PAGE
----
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Major stakeholders of Lagos State have said that the time has come for inclusiveness of Lagos indigenes on how the administration of the state is run.
This demand was made during a symposium, during the week, celebrating Lagos State at 50, organized by the Eko Foundation, held in Lagos Airport Hotel, Ikeja.
Skyline of Lagos 
They were worried that the future of their children and grandchildren was not secured if people who came to benefit from Lagos continue to deny them their legitimate rights and privileges.
At the symposium, former Minister of Communications, Major General Tajudeen Olanrewaju, who was chairman of the occasion, noted in his address that “fifty years in the lives of the people as indigenes of the most liberal and accommodating state is worth celebrating”, made straight to say that it was time indigenes of Lagos State began to know and be part of the day-to-day administration of their own affairs.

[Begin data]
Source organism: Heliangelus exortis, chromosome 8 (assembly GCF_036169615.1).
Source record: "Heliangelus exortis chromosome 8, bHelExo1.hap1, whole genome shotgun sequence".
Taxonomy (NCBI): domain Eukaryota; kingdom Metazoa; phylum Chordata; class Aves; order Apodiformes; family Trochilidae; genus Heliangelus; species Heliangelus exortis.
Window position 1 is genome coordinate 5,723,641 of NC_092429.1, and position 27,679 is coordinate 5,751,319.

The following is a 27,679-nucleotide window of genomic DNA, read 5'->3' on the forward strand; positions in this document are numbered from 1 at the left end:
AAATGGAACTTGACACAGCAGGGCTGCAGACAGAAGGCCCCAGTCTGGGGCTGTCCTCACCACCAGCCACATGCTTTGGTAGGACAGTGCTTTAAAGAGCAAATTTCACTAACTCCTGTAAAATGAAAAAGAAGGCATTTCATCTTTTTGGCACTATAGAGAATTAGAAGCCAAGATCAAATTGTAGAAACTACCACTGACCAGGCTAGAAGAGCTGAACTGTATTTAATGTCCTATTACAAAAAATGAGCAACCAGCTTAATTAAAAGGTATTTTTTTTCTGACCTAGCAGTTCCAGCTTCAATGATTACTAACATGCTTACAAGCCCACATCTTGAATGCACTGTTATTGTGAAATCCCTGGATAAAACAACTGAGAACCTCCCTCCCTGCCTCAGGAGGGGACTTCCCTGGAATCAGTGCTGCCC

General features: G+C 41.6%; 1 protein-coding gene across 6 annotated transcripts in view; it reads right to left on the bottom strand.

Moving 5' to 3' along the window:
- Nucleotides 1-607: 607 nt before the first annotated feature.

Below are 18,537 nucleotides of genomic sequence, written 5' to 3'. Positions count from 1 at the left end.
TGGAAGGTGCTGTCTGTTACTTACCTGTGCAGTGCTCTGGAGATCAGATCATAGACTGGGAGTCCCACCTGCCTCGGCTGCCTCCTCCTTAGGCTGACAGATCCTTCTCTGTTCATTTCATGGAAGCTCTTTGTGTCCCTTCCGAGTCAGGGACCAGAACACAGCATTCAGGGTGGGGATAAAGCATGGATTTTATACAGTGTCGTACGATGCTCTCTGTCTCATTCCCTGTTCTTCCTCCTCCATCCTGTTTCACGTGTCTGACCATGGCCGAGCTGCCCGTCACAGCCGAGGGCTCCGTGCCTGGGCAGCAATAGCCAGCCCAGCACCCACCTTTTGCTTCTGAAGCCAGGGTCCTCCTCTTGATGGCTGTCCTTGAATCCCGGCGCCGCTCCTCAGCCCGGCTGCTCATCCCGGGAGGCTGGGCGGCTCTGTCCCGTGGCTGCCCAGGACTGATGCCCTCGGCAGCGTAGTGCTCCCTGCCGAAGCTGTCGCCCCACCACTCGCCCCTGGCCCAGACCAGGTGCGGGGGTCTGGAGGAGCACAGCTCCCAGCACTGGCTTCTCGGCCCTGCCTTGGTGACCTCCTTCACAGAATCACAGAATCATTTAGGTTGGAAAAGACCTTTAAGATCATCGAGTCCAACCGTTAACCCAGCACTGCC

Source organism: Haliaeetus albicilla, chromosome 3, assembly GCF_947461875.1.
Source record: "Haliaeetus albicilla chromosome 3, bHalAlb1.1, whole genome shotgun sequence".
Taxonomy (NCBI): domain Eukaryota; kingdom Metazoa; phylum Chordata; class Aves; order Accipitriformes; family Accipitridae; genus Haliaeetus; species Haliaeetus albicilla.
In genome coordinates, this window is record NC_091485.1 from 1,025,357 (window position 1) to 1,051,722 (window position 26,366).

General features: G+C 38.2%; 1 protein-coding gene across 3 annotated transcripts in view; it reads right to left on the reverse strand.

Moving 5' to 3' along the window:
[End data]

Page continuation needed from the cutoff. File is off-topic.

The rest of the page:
The former General Officer Commanding, Third Armourd Division of Nigerian Army, represented at the occasion by former Commander, Nigerian Army Ordnance Corps, Major General Abdullahi Adekunle Martins, said, “At this point in time, we must begin to look inwards and examine where Lagos State is being steered into and what opportunities exist for its indigenous communities.”
I am not therefore surprised that the Eko Foundation has shown capacity to defend the interest of the citizens no matter whose ox is gored.
“It is imperative to understand the fact that no other issue has shaped the history and destiny of the state so much as the fight to secure and control the State by outsiders from within. Tell me any State that is not controlled by its own indigenous folks. Lagos State syndrome is as real as it is in other States of the Federal Republic.”

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